She described the majority bloc’s victory as "pure terrorism by numbers."

With little sign of mass protests that could lead to a "people power" revolt like those which have ousted Ferdinand Marcos in 1986 and Mrs. Arroyo’s immediate predecessor, Joseph Estrada in 2001, the next battleground appears to be local and congressional elections in May, which give the opposition a chance to whittle down the dominance of Mrs. Arroyo’s allies in the House.

"Watching the murder of the impeachment complaint was wasting time," said Senate Minority Leader Aquilino Pimentel Jr., urging the public to vent their anger in next year’s mid-term elections. "The people should just remember the killers and punish them."

No ceasefire

De Venecia said Mrs. Arroyo called immediately after the vote and said she was happy that the debates were over.

Mrs. Arroyo’s chief political adviser, Gabriel Claudio, said Malacañang is "thankful" to Congress for ending the impeachment issue and is "extending the hand of reconciliation" to the opposition.

"The sooner we are able to bind our wounds, the sooner that we are able to get the process of healing underway, the sooner the nation will be on the road to better harmony," he told dzBB radio. "We trust that the issue of impeachment will be replaced by more important issues."

"As the impeachment curtain comes down, we hope that the opposition would now allow the country to close the final chapter of extreme partisanship and national division," Mrs. Arroyo’s spokesman, Press Secretary Ignacio Bunye, said in a statement. "Again, we ask our detractors to join us in the march for the unity, security and prosperity of the people," he said.

Mrs. Arroyo’s son, Pampanga Rep. Juan Miguel Arroyo, vowed to avoid animosity.

"Believe me it’s no joke to hear your good friends lambast your mother on a daily basis," he said as he voted against the impeachment bid. "But let me assure them that I harbor no ill feeling toward them because this is part of a healthy democracy."

Deputy Majority Leader Abraham Mitra appealed for unity between both sides. "Let’s leave behind the division the impeachment caused. We can now work together so the country can finally move forward. Let’s work on the gains we have achieved."

Bukidnon Rep. Juan Miguel Zubiri said "it’s time we put this behind us and work to alleviate the plight of our people particularly those in the countryside."

The Liberal Party faction that remained on Mrs. Arroyo’s side praised yesterday’s vote. Ilocos Sur Rep. Eric Singson, the party’s executive vice president, said attempts to remove Mrs. Arroyo "have been very distracting and time-consuming" and urged his colleagues to "get down to the most important task of nation-building."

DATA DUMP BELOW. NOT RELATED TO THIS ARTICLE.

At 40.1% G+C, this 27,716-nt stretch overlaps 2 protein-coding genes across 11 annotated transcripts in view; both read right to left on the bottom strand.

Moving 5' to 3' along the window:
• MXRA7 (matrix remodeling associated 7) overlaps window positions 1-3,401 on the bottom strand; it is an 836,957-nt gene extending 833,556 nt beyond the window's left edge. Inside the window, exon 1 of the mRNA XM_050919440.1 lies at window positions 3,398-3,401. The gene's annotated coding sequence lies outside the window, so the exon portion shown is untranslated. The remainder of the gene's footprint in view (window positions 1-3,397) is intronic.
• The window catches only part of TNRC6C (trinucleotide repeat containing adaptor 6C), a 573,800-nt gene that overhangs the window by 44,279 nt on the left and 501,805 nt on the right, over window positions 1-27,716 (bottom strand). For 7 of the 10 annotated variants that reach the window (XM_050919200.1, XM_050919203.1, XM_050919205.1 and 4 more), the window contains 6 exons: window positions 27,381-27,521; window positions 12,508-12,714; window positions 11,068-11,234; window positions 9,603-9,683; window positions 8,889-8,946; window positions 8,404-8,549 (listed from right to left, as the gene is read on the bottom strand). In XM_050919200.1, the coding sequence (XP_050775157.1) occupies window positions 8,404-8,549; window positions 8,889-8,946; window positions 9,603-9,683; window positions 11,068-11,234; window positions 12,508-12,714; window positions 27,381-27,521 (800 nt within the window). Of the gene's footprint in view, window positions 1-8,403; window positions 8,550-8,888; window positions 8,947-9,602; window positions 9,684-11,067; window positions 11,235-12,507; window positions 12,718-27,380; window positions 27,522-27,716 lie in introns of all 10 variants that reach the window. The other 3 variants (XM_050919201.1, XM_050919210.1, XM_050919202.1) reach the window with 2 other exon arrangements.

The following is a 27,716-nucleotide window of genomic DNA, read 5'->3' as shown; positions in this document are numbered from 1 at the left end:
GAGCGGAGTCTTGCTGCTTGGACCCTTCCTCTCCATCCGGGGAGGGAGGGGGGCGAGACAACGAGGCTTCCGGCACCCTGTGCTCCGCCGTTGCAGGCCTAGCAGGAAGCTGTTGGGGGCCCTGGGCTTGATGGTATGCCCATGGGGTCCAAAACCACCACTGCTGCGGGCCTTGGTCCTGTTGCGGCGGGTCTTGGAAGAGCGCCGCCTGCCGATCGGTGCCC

Opposition legislators spurned Mrs. Arroyo’s olive branch. They warned that dismissing the impeachment case without hearing the evidence would keep alive the debilitating political impasse that began with accusations that she conspired with an election commissioner and military commanders to rig the 2004 election that she won by a million votes.

Rep. Rufino Biazon claimed that Mrs. Arroyo risked destroying democratic institutions like the House, the elections commission and the military to conceal the truth and shield herself from impeachment.

"In her maneuvering to escape accountability, in her efforts to obstruct the opening of the boxes of evidence... the damage to the institutions of Philippine society has been almost irreparable," he said.

Opposition legislators conceded that they did not have the numbers to send the case for trial by the Senate but pleaded to be allowed to present seven boxes of evidence.

"It has been shown that the impeachment process is simply politics and a numbers game... and not a search for truth and accountability," said opposition Rep. Erin Tañada. "That will be written in the tombstone of the impeachment complaint."

Taguig-Pateros Rep. Allan Peter Cayetano, one of those who led the impeachment bid, said the opposition had not decided whether to try again next year, conceding Mrs. Arroyo had too much support in the House.

"We have always accepted defeat, but it’s the consequence of that that we are worried about," he said, adding that he feared anti-Arroyo groups may be forced to hold huge street protests.

The Constitution bars more than one impeachment complaint against the same official in a year.

House Minority Leader Francis Escudero said he was saddened by the defeat and said he was not sure whether they would try again next year for a third time.

"They voted to protect the President, their party leader, and not because our complaint lacked substance," he told reporters.

Dinky Soliman, Mrs. Arroyo’s estranged former social welfare secretary, said she and her colleagues were "extremely disappointed that the President and her allies suppressed the truth again."

"We will pursue this process wherever it takes us, including the streets. Definitely, we will pursue it next year here in this chamber," she said.

Sen. Edgardo Angara summed up yesterday’s proceedings: "Whoever has the numbers naturally will triumph and that’s exactly what happened. It’s expected and predictable." — With Aurea Calica, Christina Mendez, Sandy Araneta, Evelyn Macairan, AFP, AP


Chief News Editor: Sol Jose Vanzi